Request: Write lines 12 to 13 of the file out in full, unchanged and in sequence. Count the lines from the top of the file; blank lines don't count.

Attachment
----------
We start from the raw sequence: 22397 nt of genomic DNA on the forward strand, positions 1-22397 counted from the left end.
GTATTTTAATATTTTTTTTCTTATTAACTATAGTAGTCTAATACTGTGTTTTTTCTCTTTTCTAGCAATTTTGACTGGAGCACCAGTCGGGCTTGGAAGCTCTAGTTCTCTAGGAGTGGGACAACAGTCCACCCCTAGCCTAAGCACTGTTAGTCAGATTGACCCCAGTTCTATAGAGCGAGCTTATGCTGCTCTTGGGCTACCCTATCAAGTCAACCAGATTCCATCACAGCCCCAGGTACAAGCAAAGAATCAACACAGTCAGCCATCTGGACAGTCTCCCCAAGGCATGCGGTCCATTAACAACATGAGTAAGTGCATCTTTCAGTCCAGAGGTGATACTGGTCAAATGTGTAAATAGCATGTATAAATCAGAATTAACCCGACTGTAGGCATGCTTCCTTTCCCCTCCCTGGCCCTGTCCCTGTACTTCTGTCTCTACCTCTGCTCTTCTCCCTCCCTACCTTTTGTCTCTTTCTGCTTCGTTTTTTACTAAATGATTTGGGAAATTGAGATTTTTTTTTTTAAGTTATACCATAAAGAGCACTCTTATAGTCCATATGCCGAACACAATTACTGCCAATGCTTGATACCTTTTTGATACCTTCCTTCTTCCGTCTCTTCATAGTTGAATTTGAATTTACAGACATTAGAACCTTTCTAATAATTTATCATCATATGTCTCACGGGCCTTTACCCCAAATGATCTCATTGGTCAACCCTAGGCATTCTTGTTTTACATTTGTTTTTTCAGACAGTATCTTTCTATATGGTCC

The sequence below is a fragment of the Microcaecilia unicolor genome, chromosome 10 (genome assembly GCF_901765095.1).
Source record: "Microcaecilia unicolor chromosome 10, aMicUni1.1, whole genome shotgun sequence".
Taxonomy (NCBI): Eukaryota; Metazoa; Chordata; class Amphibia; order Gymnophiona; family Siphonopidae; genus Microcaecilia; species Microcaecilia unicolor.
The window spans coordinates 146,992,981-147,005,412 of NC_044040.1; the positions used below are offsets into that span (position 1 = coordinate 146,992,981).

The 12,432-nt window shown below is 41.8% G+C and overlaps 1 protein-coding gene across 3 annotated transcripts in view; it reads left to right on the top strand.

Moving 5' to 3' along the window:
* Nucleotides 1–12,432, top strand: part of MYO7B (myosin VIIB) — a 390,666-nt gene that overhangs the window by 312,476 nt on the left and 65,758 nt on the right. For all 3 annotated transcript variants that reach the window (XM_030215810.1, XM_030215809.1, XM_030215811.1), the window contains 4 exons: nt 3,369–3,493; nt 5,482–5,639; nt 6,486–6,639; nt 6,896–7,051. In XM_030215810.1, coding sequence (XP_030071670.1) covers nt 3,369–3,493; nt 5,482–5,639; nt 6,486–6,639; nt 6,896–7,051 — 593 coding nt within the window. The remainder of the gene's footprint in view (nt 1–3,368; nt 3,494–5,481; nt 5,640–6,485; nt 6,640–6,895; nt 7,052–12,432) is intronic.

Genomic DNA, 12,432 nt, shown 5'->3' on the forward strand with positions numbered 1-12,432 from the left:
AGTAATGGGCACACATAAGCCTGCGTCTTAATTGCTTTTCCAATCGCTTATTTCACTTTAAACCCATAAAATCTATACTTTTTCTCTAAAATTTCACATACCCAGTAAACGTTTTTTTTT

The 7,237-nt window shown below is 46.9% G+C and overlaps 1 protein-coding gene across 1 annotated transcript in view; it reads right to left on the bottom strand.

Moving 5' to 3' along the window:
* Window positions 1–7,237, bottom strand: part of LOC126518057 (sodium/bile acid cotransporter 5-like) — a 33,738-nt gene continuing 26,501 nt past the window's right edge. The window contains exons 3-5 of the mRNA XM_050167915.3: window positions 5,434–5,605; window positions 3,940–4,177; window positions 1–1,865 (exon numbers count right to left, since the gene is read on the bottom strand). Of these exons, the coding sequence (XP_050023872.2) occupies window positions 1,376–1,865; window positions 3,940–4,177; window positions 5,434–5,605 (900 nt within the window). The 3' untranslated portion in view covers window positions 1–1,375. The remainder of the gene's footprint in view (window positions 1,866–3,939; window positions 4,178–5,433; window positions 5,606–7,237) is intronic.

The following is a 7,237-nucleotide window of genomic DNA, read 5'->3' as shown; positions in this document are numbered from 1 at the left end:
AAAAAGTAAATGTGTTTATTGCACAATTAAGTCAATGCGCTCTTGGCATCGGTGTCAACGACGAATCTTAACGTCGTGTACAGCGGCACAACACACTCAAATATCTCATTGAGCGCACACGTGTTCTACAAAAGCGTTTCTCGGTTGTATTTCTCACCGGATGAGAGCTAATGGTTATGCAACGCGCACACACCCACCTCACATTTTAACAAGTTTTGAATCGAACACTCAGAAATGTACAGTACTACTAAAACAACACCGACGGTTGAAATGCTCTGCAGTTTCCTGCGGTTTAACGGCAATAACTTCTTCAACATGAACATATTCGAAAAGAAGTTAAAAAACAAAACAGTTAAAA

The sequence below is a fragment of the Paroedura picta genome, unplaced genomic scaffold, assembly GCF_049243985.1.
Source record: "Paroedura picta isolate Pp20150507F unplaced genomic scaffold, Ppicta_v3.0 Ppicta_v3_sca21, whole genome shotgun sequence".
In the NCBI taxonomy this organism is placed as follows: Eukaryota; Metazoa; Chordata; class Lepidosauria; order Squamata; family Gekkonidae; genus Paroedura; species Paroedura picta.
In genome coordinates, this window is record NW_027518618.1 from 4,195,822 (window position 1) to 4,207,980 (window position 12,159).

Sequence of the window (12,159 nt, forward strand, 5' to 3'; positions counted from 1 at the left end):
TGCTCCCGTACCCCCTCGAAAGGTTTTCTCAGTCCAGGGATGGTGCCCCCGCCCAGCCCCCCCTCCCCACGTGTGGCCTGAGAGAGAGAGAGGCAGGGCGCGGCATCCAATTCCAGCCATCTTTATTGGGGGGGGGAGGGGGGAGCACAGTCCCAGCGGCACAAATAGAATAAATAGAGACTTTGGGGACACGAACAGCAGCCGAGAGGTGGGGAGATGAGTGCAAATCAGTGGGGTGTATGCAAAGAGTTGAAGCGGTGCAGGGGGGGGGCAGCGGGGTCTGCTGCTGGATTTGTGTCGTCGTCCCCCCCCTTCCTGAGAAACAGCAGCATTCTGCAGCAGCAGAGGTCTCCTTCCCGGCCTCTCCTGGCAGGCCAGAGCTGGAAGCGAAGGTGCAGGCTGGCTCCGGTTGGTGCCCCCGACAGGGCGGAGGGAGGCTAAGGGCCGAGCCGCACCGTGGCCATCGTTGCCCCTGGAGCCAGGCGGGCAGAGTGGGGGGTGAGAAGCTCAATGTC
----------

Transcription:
The 7,237-nt window shown below is 46.9% G+C and overlaps 1 protein-coding gene across 1 annotated transcript in view; it reads right to left on the bottom strand.

Moving 5' to 3' along the window: